Tango is not only a fascinating dance, but also a fascinating idea, philosophy, culture, and lifestyle. In many ways, tango is a metaphor of life. The pursuit of tango is the pursuit of connection, love, unity, beauty, harmony and humanity, i.e., an idealism that is not consistent with the dehumanizing reality of the modern world. The world divides us as individuals, but tango unites us as a people or species. In tango we are not individualists, feminists, nationalists, liberals, conservatives, Democrats, Republicans, etc., but interconnected and interdependent members of the human family. We are humanists. Tango calls us to tear down the walls, to build bridges, and to regain humanity through connection, cooperation, reconciliation and compromise. If you share this conviction, please join the conversation and let your voice be heard, which is urgently needed and long overdue.
Together we can awaken the world.
November 29, 2013
Men's Common Mistakes in Tango
1. Not listening to music
For some men, failure to dance to the music is because they do not know how to listen to tango music. (See The Characteristics of Classic Tango.) For others, it is because they are so focused on leading the steps that they cannot hear the music. The former is a problem of musicality. The latter is that of attention allocation. Dancing tango requires the ability to allot attention to many elements simultaneously, including embrace, connection, posture, movement, partner, coordination, relaxation, decoration and music, etc. Among these listening to the music must be the priority, because dancing tango is dancing the music, not the steps. The latter is but an expression of the former. In leading, the man must first pay attention to the music. He must not only think of the steps that he is leading and forget about the music.
2. The steps are too difficult
Some men like to lead difficult steps that are beyond their comfortable zone, which require so much of their attention that they become heedless of the other aspects of the dance. Beginners often mistake complexity for beauty. But in fact one has nothing to do with the other. On the contrary, keeping the steps simple will be easier for the dancers to allocate attention, listen to the music, relax the body, perfect the movement, and enjoy the relationship. Unlike stage tango that features performance, social tango emphasizes the feelings and communications between the partners. Therefore, simple steps are more suitable. To dance social tango with difficult steps of stage tango could easily backfire. (See Social Tango and Performance Tango.)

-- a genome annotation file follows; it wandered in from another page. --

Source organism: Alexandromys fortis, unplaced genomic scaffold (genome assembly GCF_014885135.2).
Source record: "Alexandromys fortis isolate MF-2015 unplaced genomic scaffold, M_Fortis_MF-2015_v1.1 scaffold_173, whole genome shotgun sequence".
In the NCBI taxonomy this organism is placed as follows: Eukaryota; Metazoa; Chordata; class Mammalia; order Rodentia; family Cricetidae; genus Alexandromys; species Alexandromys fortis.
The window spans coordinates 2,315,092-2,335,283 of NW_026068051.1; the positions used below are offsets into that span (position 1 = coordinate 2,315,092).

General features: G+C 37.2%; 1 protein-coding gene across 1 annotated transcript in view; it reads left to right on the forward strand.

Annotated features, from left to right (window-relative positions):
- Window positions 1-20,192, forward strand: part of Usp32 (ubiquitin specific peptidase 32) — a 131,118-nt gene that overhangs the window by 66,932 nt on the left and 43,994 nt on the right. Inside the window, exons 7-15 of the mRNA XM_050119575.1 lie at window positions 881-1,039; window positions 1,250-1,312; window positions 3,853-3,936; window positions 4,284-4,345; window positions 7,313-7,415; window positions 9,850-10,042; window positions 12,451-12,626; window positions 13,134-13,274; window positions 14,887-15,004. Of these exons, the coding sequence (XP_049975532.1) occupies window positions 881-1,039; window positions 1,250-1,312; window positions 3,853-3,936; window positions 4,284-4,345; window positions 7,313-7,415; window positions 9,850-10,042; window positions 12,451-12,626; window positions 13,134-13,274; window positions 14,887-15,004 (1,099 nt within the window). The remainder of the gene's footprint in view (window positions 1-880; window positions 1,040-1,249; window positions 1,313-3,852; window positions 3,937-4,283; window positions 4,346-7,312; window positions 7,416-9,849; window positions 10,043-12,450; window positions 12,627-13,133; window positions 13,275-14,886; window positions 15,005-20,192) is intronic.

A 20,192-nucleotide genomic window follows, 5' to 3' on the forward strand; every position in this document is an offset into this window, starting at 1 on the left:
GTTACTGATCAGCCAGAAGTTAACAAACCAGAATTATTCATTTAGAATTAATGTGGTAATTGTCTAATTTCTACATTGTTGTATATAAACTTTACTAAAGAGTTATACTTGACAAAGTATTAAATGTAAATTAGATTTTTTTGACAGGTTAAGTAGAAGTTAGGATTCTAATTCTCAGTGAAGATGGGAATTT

3. Leading with the hands
Many men lead with the hands for a number of reasons. First, one's long-standing habit is hard to break. Second, it's easier to lead with the hands than with the torso. Third, with the help of the hands it is facile to do steps. Forth, many women prefer dance in open hand holds, leaving men little choice but using the hands. Fifth, beginners often see tango as steps rather than relationship, feelings and music interpretation, although the opposite is closer to the truth. (See Tango Is a Feeling.) Finally, in order to teach steps, many teachers encourage their students to use the open embrace, which reinforces the habit of using the hands. However, using the hands to lead conflicts with the essence of tango, that is, intimacy, sensuality, comfort, oneness and synchronization. Tango has been from its birth a dance of close embrace and torso leading, which distinguishes it from other partner dances. For the man, learning tango is primarily learning to lead with his torso, that is, to effect the movement of the woman's body with his body, not his hands. Beginners must overcome the habit of using the hands, and develop the ability to lead with the torso.
4. Sending mixed signals
The problem of hand leading is that it often contradicts the body. Those who rely on the hands usually do not know how to lead with the torso. When their hands put forth strength in one direction but the torso does not turn or move accordingly, that could send mixed signals. The fundamental solution to this problem is to supersede hand leading with torso leading. Arms and hands should be completely relaxed in leading and used only to form a supportive frame rather than to coerce the woman to submit. Unawareness of the function of the body often causes the man to lead with the hands while his weight is not completely transferred from one foot to the other. But, since the partners are connected, the incompleteness of his weight change means that she too has not yet completed her weight change. Asking her to take a step in such a position is demanding the impossible. She must complete her weight change before following the lead, resulting in the incoherence of the dance. Such errors caused by using the hands could be avoided if the man uses his torso to lead. (See The Functions of Various Body Parts in Tango.)
5. Bending over
I stress leading with the torso rather than with the chest, because the entire upper body is utilized in leading. Using the chest to lead could cause a tall man to bend over with his buttock sticks out, which not only looks inelegant, but may also add pressure on the woman, causing her to bend backwards. The correct posture is to keep the body upright and tall. In order to maintain an elegant posture, a tall man should use his stomach instead of chest to lead a short woman.